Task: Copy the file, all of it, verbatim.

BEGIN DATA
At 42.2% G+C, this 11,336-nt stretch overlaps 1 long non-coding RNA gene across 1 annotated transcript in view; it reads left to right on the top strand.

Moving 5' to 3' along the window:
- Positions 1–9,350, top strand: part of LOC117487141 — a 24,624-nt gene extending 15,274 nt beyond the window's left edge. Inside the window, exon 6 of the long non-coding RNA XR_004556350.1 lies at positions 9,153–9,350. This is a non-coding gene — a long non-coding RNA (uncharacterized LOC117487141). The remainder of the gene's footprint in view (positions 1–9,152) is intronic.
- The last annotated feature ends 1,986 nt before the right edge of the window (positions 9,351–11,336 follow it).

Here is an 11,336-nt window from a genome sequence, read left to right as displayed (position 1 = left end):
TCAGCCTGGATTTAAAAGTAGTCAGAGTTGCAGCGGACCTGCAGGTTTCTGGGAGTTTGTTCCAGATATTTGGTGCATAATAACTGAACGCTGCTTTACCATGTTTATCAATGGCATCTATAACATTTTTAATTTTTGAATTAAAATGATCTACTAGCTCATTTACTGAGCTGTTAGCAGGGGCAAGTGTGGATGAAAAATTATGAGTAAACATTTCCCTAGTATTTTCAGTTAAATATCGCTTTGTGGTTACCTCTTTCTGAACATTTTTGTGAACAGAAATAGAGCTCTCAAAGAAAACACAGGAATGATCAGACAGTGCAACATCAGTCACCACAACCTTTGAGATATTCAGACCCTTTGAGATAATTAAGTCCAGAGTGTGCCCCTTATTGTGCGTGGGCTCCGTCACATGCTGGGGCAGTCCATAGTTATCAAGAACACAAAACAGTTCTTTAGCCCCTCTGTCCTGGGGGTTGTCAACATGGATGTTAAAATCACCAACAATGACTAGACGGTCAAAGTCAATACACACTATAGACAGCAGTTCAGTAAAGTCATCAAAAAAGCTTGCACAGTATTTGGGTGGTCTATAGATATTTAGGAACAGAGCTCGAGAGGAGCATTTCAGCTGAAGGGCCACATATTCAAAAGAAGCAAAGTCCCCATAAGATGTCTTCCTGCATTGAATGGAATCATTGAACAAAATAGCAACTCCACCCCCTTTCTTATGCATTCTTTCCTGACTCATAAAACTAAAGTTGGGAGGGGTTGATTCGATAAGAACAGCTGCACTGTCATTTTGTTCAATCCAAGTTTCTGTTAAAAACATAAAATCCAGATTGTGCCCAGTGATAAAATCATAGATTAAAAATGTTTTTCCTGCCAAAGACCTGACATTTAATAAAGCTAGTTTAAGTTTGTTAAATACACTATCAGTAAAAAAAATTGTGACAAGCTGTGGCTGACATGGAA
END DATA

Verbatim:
At 42.2% G+C, this 11,336-nt stretch overlaps 1 long non-coding RNA gene across 1 annotated transcript in view; it reads left to right on the top strand.

Moving 5' to 3' along the window:
- Positions 1–9,350, top strand: part of LOC117487141 — a 24,624-nt gene extending 15,274 nt beyond the window's left edge. Inside the window, exon 6 of the long non-coding RNA XR_004556350.1 lies at positions 9,153–9,350. This is a non-coding gene — a long non-coding RNA (uncharacterized LOC117487141). The remainder of the gene's footprint in view (positions 1–9,152) is intronic.
- The last annotated feature ends 1,986 nt before the right edge of the window (positions 9,351–11,336 follow it).

Here is an 11,336-nt window from a genome sequence, read left to right as displayed (position 1 = left end):
TCAGCCTGGATTTAAAAGTAGTCAGAGTTGCAGCGGACCTGCAGGTTTCTGGGAGTTTGTTCCAGATATTTGGTGCATAATAACTGAACGCTGCTTTACCATGTTTATCAATGGCATCTATAACATTTTTAATTTTTGAATTAAAATGATCTACTAGCTCATTTACTGAGCTGTTAGCAGGGGCAAGTGTGGATGAAAAATTATGAGTAAACATTTCCCTAGTATTTTCAGTTAAATATCGCTTTGTGGTTACCTCTTTCTGAACATTTTTGTGAACAGAAATAGAGCTCTCAAAGAAAACACAGGAATGATCAGACAGTGCAACATCAGTCACCACAACCTTTGAGATATTCAGACCCTTTGAGATAATTAAGTCCAGAGTGTGCCCCTTATTGTGCGTGGGCTCCGTCACATGCTGGGGCAGTCCATAGTTATCAAGAACACAAAACAGTTCTTTAGCCCCTCTGTCCTGGGGGTTGTCAACATGGATGTTAAAATCACCAACAATGACTAGACGGTCAAAGTCAATACACACTATAGACAGCAGTTCAGTAAAGTCATCAAAAAAGCTTGCACAGTATTTGGGTGGTCTATAGATATTTAGGAACAGAGCTCGAGAGGAGCATTTCAGCTGAAGGGCCACATATTCAAAAGAAGCAAAGTCCCCATAAGATGTCTTCCTGCATTGAATGGAATCATTGAACAAAATAGCAACTCCACCCCCTTTCTTATGCATTCTTTCCTGACTCATAAAACTAAAGTTGGGAGGGGTTGATTCGATAAGAACAGCTGCACTGTCATTTTGTTCAATCCAAGTTTCTGTTAAAAACATAAAATCCAGATTGTGCCCAGTGATAAAATCATAGATTAAAAATGTTTTTCCTGCCAAAGACCTGACATTTAATAAAGCTAGTTTAAGTTTGTTAAATACACTATCAGTAAAAAAAATTGTGACAAGCTGTGGCTGACATGGAA